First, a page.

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Asyncronous serial bus network with UART and CAN transceiver

Started by pozz January 22, 2016
I read the following page:
http://xpcc.io/api/group__sab2.html

The author suggests to use a CAN transceiver, instead of a RS485 
half-duplex transceiver, to create a serial multi-drop bus with nodes 
featuring normal UART peripherals.
This should avoid the use of a third pin for direction control.

What do you think? Does this solution works without problems?

I think the control of the direction pin isn't simple. You should change 
the direction from tx to rx as soon as possible, because you need to 
free the bus. However, most of MCUs (at least the ones I used) lack the 
"automatic" control of the direction pin. In the best case, you have an 
IRQ when the last byte is really shifted out. But IRQ is processed with 
a certain latency, if other IRQs are active.

The solution is to introduce a short delay *before* starting 
transmitting an answer, just to be sure the other node has really freed 
the bus. However creating short delays isn't simple: you have to use a 
hardware timer, if you have one.
One possibility is to use the same UART peripherla to transmit a couple 
of dummy bytes with direction pin in the receive state. After dummy 
bytes are really shifted out (they will not appear on the bus), the 
direction pin changes enabling the driver of the transceiver.

After all, the CAN transceiver solution should solve all those problems.

The only difference, from the firmware point of view, is you will have 
the echo of all the bytes you transmit on the bus... right?
On 2016-01-22 pozz wrote in comp.arch.embedded:
> I read the following page: > http://xpcc.io/api/group__sab2.html > > The author suggests to use a CAN transceiver, instead of a RS485 > half-duplex transceiver, to create a serial multi-drop bus with nodes > featuring normal UART peripherals. > This should avoid the use of a third pin for direction control. > > What do you think? Does this solution works without problems?
I don't see huge problems with it, but it has limitations. Maximum speed of the tranceiver is 1Mbps and the effective usable speed on the line will also depend on bus load/capacitance as the inactive (recessive) state is pulled by the 120 Ohm terminators and not actively driven.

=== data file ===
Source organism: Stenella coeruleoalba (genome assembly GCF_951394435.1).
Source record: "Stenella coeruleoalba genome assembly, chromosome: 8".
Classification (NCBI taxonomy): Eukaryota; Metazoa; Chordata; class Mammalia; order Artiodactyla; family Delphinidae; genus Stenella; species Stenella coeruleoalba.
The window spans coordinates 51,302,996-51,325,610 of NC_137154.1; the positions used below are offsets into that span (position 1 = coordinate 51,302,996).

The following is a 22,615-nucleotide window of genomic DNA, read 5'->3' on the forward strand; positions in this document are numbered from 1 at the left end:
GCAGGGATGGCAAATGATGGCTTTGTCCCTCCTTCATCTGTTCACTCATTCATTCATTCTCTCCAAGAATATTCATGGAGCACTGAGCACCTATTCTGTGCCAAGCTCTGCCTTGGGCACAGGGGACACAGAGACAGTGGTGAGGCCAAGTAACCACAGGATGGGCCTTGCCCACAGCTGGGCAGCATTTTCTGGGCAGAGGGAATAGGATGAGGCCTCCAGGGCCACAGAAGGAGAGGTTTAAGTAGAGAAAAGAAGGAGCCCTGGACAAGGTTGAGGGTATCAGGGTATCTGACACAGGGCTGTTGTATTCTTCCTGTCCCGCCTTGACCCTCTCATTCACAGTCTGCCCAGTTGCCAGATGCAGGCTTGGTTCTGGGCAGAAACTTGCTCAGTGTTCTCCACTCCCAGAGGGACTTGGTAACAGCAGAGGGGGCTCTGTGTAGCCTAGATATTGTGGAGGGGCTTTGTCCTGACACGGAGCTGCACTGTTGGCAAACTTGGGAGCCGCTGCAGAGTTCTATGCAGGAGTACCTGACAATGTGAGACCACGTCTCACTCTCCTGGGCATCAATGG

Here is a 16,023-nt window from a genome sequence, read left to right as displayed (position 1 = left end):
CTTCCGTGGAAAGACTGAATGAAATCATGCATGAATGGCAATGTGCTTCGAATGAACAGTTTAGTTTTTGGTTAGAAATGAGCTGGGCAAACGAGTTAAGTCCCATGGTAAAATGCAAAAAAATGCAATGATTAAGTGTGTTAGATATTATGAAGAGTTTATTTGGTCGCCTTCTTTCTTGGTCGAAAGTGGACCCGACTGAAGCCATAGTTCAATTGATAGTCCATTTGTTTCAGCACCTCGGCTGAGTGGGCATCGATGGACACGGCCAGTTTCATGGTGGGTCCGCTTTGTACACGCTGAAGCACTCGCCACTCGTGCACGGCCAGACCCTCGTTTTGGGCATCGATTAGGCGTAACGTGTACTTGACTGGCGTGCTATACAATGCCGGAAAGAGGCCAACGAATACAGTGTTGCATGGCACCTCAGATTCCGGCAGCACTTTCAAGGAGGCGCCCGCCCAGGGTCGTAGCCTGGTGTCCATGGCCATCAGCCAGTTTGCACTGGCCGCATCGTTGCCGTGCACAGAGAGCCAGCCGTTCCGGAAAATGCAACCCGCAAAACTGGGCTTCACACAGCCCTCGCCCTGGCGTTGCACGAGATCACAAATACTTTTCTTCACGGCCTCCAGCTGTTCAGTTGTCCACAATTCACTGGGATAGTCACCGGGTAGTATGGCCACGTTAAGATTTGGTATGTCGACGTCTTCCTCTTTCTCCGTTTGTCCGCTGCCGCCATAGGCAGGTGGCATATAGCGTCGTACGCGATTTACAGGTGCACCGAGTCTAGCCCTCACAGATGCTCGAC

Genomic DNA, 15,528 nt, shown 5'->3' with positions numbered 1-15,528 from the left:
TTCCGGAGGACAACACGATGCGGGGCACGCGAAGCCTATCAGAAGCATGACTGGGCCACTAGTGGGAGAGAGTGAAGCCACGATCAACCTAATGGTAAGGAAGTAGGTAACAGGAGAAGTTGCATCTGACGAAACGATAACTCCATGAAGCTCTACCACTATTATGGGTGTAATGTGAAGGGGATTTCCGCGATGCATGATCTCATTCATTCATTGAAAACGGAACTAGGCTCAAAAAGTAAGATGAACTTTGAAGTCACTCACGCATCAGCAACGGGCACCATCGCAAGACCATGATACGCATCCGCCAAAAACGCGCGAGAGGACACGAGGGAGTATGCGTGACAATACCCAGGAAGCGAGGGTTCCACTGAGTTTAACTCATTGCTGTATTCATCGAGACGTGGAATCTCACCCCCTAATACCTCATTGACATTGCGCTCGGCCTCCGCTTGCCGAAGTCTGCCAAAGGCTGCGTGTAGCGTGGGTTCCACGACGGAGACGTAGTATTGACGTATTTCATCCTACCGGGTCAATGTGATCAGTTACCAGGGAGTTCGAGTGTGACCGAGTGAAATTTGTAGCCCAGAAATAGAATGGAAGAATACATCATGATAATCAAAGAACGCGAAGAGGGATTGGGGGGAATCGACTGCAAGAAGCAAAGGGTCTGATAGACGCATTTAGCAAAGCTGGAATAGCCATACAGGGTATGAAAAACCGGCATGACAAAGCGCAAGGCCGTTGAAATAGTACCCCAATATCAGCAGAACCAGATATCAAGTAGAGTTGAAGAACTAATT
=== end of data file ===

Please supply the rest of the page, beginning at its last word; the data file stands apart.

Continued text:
> I think the control of the direction pin isn't simple. You should change > the direction from tx to rx as soon as possible, because you need to > free the bus. However, most of MCUs (at least the ones I used) lack the > "automatic" control of the direction pin. In the best case, you have an > IRQ when the last byte is really shifted out. But IRQ is processed with > a certain latency, if other IRQs are active.
That is not what I call 'the best case'. My current project uses a controller that automatically switches the driver in RS485 mode (alternate function of the UART RTS pin on a lot of NXP (and other) controllers). That may not always be ideal, but better than your 'best case' imo.
> The solution is to introduce a short delay *before* starting > transmitting an answer, just to be sure the other node has really freed > the bus. However creating short delays isn't simple: you have to use a > hardware timer, if you have one. > One possibility is to use the same UART peripherla to transmit a couple > of dummy bytes with direction pin in the receive state. After dummy > bytes are really shifted out (they will not appear on the bus), the > direction pin changes enabling the driver of the transceiver.
Those are hacks when you have no other options, have used them as well.
> After all, the CAN transceiver solution should solve all those problems. > > The only difference, from the firmware point of view, is you will have > the echo of all the bytes you transmit on the bus... right?
Well depends, you can also have a 485 receiver active while transmitting, also echoing your own bytes. But with the CAN driver there is indeed no way to switch the echo off (as it is required by actual CAN controllers for bus arbitration). -- Stef (remove caps, dashes and .invalid from e-mail address to reply by mail) Living in LA is like not having a date on Saturday night. -- Candice Bergen
On Fri, 22 Jan 2016 14:01:39 +0100, pozz <pozzugno@gmail.com> wrote:

>I read the following page: >http://xpcc.io/api/group__sab2.html > >The author suggests to use a CAN transceiver, instead of a RS485 >half-duplex transceiver, to create a serial multi-drop bus with nodes >featuring normal UART peripherals. >This should avoid the use of a third pin for direction control. > >What do you think? Does this solution works without problems?
What is so special about this ? Early CANbus systems used ordinary RS-485 hardware with transmit data connected to the Transmit Enable pin. Of course, the receiving hardware had to be capable of detecting any collisions compared to your own transmitted data. At 1 Mbit/s that definitely required hardware detection, but at lower speeds, software detection could be used.